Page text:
One source I can recommend in the meantime is this website http://www.pettravelstore.com/categories/Pet-Passports/ but if you don't want to pay, try to visit your local Food/Animal inspection agency or export office for the needed paperwork, as they usually give it away for free. OR EVEN ASK YOUR VET!
NOW you've done the paperwork! You have all that you need! All that you need to do now is get your pet on the plane!
I personally do not encourage people to travel with their pets in cargo, as it can be dangerous and traumatizing for the pet, but if you have NO CHOICE and MUST take your pet, then ok, make sure you DO NOT give your pet ANY food or water before your travel time to avoid accidents/vomiting etc.
While traveling, it is NOT advised that you sedate your pets, because this can lower their BP to the point where hypothermia on the cold aircraft would be easy to get, and your pet might never wake up from that.
If you're like me and have a little guy to travel with, you must have a soft sided carrier that fits within the airlines specifications to fit under the seat in front of you. 10 lbs animals will fit the most comfortably.
SHERPA makes the best travel carriers that I"m aware, and they are all great for traveling and within airline specs. You can find these on Amazon for a better price than a pet store.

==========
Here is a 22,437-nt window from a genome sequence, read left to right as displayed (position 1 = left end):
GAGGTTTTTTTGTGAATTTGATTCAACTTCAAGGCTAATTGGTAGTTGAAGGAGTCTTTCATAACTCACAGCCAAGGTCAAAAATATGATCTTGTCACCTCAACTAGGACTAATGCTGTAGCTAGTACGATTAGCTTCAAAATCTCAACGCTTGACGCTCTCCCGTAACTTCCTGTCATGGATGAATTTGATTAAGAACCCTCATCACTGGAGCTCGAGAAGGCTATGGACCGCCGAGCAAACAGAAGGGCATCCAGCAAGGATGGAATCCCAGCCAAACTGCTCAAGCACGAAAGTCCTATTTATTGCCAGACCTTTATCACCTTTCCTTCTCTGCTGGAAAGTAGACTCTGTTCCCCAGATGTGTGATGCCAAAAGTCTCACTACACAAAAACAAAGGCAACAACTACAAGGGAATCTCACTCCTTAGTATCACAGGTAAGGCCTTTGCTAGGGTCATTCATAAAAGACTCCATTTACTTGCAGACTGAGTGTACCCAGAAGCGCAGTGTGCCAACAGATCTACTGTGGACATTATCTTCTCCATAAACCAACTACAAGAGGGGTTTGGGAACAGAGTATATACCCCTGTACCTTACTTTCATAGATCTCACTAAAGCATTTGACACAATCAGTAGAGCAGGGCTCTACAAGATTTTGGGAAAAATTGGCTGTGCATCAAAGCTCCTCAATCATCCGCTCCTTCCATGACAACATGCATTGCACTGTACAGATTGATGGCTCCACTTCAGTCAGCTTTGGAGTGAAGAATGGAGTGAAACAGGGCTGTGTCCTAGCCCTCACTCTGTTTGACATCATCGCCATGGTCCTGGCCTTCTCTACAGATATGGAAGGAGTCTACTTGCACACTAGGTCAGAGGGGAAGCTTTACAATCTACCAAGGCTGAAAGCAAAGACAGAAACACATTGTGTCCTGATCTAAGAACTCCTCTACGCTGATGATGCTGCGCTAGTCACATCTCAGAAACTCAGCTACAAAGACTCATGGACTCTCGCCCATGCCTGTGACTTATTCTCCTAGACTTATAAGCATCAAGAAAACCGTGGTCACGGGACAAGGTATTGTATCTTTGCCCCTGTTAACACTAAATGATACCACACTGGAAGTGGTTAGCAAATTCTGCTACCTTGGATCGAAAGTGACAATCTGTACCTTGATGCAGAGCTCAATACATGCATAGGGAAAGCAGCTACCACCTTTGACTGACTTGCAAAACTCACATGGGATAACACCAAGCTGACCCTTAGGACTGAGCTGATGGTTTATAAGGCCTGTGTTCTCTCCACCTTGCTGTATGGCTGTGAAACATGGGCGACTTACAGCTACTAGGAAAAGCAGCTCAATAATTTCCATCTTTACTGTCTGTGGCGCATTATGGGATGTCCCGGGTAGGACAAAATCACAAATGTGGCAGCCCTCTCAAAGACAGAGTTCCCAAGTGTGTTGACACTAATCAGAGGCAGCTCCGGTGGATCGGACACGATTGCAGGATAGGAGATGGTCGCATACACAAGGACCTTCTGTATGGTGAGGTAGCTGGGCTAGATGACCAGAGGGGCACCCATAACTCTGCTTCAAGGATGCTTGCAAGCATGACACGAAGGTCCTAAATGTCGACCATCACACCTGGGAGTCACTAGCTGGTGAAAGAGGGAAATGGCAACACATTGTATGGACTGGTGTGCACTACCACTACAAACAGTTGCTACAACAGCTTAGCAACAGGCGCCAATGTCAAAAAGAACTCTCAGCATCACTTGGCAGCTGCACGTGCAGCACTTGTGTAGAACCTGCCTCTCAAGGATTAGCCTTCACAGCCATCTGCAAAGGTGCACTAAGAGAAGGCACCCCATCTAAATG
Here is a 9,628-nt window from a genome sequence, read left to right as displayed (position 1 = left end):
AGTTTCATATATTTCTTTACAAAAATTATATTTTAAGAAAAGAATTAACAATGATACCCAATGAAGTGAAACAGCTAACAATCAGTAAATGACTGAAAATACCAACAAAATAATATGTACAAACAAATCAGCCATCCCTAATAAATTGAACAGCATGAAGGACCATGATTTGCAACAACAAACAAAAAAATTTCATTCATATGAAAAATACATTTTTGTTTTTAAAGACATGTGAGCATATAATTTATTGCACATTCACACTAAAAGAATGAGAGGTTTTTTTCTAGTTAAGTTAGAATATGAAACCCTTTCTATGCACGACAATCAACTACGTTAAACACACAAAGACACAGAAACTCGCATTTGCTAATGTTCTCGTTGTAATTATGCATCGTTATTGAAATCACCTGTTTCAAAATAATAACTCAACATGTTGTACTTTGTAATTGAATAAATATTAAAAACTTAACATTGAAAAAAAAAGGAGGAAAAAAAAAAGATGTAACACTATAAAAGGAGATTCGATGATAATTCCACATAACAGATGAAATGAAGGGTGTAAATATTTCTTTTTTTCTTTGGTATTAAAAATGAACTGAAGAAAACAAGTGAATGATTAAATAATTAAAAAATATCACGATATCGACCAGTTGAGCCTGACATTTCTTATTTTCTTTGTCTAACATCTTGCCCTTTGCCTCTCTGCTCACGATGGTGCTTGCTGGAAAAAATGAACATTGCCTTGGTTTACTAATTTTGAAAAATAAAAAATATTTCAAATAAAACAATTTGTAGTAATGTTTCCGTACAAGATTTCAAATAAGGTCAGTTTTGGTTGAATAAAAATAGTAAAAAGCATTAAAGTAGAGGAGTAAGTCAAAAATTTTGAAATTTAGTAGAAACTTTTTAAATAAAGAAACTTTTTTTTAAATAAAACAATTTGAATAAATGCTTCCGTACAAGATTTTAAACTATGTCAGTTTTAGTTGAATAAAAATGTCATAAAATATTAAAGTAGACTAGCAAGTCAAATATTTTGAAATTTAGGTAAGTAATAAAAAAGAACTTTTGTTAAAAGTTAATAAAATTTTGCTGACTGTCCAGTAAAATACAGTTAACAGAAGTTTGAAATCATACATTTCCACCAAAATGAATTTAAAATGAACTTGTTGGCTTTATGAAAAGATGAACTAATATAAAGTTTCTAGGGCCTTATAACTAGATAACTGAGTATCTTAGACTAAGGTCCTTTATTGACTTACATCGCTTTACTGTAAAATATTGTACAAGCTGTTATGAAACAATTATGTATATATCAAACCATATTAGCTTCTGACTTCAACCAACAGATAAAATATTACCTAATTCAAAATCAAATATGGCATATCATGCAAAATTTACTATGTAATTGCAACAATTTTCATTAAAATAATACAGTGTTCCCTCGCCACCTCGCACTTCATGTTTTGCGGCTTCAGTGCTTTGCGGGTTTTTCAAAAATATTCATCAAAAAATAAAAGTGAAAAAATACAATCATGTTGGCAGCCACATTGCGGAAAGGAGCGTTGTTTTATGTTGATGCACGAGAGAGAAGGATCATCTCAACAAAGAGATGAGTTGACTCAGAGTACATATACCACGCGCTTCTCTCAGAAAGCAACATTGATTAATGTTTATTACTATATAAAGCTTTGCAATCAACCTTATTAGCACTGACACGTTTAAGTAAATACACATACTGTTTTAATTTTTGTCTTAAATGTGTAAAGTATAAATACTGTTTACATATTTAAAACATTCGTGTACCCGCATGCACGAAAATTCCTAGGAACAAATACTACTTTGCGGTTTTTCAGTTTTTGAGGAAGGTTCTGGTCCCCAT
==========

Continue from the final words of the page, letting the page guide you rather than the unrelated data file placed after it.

Next step: CONTACT THE AIRLINE. You cannot just bring a pet, you have to give plenty of notice as most airlines have a maximum 2 animal per a/c rule, and you'll have to pay for your pet in cabin or cargo. Cargo can get pricey, but in cabin costs usually 50-100$ (United Airlines is 250$ US which is quite high, but they also allow companion animals onboard at no cost with advance notice and a doctors note. Call for more information.)
Now remember: NOT EVERY AIRLINE allows pets. Most do, but NOT ALL. You will have to check in advance before booking your flight, and make 100% sure you can bring your pet with you.
I have also had experiences in the past where and Airline will claim they accept pets, but then encounter issues upon boarding.
Example: EgyptAir has a pet allowance but is very confused when people actually show up with one. I had a flight with them and had no issues until I got to my Egypt flight transfer, and spent 2 and a half hours in a small boring waiting room for them to confirm the paperwork I had already sent ahead of time.
ANA is the WORST. I flew once with them and spent 3 hours in a room waiting for the approval, and finally was given the approval once they confirmed I had contacted them ahead of time.
I tried a SECOND time with ANA, making doubly sure that they were clear I had an animal, and phoned TWICE to both USA and Japan offices.